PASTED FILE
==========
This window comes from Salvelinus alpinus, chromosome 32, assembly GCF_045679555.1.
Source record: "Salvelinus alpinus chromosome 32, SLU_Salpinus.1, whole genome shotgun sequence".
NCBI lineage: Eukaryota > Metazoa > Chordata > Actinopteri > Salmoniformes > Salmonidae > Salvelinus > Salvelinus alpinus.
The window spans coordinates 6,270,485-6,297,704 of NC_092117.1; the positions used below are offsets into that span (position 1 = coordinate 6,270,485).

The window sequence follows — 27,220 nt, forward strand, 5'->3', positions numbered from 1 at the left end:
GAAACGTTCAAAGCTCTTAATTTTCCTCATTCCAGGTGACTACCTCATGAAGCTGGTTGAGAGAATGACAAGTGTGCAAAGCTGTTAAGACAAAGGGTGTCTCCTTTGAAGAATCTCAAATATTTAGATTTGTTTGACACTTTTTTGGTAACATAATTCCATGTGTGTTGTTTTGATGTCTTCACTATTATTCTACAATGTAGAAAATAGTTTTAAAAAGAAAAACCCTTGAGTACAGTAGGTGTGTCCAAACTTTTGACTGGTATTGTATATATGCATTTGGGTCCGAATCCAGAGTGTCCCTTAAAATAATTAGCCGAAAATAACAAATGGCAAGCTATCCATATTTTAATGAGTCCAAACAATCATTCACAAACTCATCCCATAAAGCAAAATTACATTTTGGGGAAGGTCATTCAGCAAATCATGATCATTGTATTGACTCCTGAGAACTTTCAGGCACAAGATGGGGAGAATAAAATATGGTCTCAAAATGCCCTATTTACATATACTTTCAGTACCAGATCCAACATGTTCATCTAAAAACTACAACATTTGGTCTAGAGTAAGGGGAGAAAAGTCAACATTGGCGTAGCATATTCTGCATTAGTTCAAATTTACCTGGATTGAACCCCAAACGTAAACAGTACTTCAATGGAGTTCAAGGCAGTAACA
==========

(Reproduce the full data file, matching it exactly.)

This window comes from Salvelinus alpinus, chromosome 32, assembly GCF_045679555.1.
Source record: "Salvelinus alpinus chromosome 32, SLU_Salpinus.1, whole genome shotgun sequence".
NCBI lineage: Eukaryota > Metazoa > Chordata > Actinopteri > Salmoniformes > Salmonidae > Salvelinus > Salvelinus alpinus.
The window spans coordinates 6,270,485-6,297,704 of NC_092117.1; the positions used below are offsets into that span (position 1 = coordinate 6,270,485).

The window sequence follows — 27,220 nt, forward strand, 5'->3', positions numbered from 1 at the left end:
GAAACGTTCAAAGCTCTTAATTTTCCTCATTCCAGGTGACTACCTCATGAAGCTGGTTGAGAGAATGACAAGTGTGCAAAGCTGTTAAGACAAAGGGTGTCTCCTTTGAAGAATCTCAAATATTTAGATTTGTTTGACACTTTTTTGGTAACATAATTCCATGTGTGTTGTTTTGATGTCTTCACTATTATTCTACAATGTAGAAAATAGTTTTAAAAAGAAAAACCCTTGAGTACAGTAGGTGTGTCCAAACTTTTGACTGGTATTGTATATATGCATTTGGGTCCGAATCCAGAGTGTCCCTTAAAATAATTAGCCGAAAATAACAAATGGCAAGCTATCCATATTTTAATGAGTCCAAACAATCATTCACAAACTCATCCCATAAAGCAAAATTACATTTTGGGGAAGGTCATTCAGCAAATCATGATCATTGTATTGACTCCTGAGAACTTTCAGGCACAAGATGGGGAGAATAAAATATGGTCTCAAAATGCCCTATTTACATATACTTTCAGTACCAGATCCAACATGTTCATCTAAAAACTACAACATTTGGTCTAGAGTAAGGGGAGAAAAGTCAACATTGGCGTAGCATATTCTGCATTAGTTCAAATTTACCTGGATTGAACCCCAAACGTAAACAGTACTTCAATGGAGTTCAAGGCAGTAACA